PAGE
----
A snapshot used to be a simple thing. We used a camera to save a moment from our lives to tuck it away under the bed in a shoebox or in a photo album, so that we could travel back in time at a future date and relive it. We even did it shortly after the moment since with film, after much anticipation, we had to wait until the roll was finished and then send it off to the photo finisher, the lab, for development.
Like the old Fotomat! A drive-thru film lab. Now, the waiting is gone, but…was the waiting perhaps the best part? The waiting removed us from the immediacy of the thing so we could look back at the moment with fresh eyes.
That versus a photo you just made, there’s no real joy in seeing it right now, is there? Look there’s a deer–look at the screen, shoot it, got it. What’s there to look at? You saw it in the making. It looks just the same.
The cinematographer Bruno Delbonnel who shot the Coen Brothers’ The Ballad of Buster Scruggs, commented that when shooting on film, dailies in the projection room were a thing of magic, you looked forward to seeing your work on screen. Because you were removed from it. There was something to see. But with digital video camera, there’s no point, you saw it when it was recorded. There’s no magic. Go home, get some sleep.
Times change. Digital took away the wait.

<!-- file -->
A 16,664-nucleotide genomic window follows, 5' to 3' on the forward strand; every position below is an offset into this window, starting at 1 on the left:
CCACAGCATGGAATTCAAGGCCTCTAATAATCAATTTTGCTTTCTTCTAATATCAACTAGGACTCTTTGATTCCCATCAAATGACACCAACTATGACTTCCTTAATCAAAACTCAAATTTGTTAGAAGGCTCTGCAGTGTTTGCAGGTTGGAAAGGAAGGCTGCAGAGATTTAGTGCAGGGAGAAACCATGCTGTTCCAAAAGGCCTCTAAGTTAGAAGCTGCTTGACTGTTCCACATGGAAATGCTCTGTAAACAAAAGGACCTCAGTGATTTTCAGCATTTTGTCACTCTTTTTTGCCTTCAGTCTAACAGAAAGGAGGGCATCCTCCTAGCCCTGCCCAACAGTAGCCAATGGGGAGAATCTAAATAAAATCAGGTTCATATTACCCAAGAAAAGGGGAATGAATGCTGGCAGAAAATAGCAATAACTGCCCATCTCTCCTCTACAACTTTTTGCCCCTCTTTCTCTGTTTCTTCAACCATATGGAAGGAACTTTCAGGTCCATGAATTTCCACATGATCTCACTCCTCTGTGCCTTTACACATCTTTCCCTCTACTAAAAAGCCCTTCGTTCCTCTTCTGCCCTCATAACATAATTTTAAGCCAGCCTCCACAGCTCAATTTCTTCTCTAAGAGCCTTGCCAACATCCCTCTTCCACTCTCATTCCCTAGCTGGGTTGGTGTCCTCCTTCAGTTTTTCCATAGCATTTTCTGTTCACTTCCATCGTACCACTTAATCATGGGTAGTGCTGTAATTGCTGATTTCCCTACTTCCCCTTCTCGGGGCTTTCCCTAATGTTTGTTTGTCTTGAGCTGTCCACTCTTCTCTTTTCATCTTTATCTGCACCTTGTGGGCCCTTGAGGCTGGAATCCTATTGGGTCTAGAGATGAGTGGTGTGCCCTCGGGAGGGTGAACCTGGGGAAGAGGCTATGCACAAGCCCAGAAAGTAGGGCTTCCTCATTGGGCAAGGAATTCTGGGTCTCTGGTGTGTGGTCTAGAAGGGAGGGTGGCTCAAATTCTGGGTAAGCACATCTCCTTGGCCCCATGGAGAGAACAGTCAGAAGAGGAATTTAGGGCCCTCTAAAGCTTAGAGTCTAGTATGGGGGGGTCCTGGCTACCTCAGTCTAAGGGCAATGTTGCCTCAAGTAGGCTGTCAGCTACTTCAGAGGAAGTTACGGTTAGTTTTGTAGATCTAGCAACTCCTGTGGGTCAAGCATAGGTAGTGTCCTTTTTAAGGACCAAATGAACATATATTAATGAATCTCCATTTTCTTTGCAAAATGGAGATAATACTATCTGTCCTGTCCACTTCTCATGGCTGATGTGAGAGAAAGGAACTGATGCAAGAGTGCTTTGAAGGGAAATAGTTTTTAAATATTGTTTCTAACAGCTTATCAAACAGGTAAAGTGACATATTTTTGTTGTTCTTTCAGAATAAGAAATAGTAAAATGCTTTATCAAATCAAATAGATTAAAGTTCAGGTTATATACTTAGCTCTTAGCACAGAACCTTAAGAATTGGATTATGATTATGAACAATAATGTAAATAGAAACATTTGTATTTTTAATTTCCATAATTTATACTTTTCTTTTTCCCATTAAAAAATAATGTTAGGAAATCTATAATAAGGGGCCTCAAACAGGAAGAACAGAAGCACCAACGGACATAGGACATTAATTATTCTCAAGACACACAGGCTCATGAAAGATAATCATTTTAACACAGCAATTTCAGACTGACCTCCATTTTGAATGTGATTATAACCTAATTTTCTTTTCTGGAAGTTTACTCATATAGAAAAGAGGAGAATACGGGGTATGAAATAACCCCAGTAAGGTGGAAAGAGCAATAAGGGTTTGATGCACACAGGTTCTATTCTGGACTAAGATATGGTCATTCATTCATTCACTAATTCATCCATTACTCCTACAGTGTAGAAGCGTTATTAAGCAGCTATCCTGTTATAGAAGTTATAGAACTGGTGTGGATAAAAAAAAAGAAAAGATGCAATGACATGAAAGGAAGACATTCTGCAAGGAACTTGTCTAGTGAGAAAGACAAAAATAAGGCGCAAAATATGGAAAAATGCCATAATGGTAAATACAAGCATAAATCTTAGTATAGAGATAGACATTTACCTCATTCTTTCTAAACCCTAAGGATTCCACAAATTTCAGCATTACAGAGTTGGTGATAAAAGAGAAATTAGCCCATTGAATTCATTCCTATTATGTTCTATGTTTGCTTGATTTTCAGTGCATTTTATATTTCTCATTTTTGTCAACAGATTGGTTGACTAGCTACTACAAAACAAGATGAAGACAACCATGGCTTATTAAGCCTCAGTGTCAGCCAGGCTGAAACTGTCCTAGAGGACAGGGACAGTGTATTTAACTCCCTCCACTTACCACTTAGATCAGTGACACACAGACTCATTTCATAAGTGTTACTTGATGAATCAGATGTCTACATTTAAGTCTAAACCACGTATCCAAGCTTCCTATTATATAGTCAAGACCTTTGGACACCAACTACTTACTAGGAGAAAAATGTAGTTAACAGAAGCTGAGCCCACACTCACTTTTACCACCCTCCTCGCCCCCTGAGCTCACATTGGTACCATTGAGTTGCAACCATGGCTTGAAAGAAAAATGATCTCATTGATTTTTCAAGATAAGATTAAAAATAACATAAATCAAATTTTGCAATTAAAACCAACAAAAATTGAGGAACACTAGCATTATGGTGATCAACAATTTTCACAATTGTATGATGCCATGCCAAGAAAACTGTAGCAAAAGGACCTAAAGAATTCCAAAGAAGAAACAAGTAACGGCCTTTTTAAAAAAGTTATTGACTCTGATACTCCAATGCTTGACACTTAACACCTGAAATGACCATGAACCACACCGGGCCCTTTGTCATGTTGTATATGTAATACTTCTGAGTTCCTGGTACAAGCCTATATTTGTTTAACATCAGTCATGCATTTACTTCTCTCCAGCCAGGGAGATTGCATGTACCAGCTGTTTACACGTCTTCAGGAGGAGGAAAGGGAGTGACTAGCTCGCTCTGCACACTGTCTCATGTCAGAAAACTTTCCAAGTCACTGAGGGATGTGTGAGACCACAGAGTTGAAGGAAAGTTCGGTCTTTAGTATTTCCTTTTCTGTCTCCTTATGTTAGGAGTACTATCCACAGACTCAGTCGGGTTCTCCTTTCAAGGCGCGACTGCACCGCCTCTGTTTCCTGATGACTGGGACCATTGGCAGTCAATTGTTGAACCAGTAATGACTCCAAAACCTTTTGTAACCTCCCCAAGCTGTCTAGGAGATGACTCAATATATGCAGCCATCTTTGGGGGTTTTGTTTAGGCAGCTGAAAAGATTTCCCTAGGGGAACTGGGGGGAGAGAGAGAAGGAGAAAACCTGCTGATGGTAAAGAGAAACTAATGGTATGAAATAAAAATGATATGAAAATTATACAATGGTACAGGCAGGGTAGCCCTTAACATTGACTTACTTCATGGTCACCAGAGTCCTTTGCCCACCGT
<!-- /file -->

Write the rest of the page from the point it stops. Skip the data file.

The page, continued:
And the prints.
Now there’s no shoebox. No photo albums. No going back in time with the snapshots, since no one is gathering around the computer to look at old photos. No one is downloading their images from the cloud before the guests arrive for dinner.
We’ve gone from a photograph as a memory to an image as proof–“Here I am today. Here’s where I went. Here’s what I got.” Look at me, a selfie world.
This image is proof. I was here. I had this. I am making this image (not a photograph since a photograph is something real, tangible, that you can hold in your hand). I am sending this image out to everyone to glance at, to see I was here, I did this, see for yourself, to promote my image.
We used to make photographs that weren’t shared with the world. They were for our family, visiting relatives, friends and grandchildren. Now, the audience has changed, Instagram followers come from around the world.
What changes when the audience changes?
Now, who are we making the photographs for? Robert E. Jackson, a collector of snapshots, makes a point that “that image taking has gone from being about the “we” of our society to being about “me”.
Are we taking photos now to save memories for our families, or are we doing it to brag about our own lives? Which audience are we serving? Who are these images being made for? Why are we doing it at all?
If an image goes out to our Instagram and our family sees it, that’s one thing, but what if our boss sees it because they are also following, does it change what we put out? Maybe a future employer? Do the photographs become safer, less personal? Do they take on an agenda? Are they now promotional? Somehow looking to showcase how great we are, or how good we have it? Make sure we look perfect?
What about the mistakes that are deleted immediately? Some of the best snapshots in Jackson’s collection are the mistakes, the outs. A friend of mine commented that she doesn’t see anyone with blinked eyes anymore, they’re all gone before they are even seen.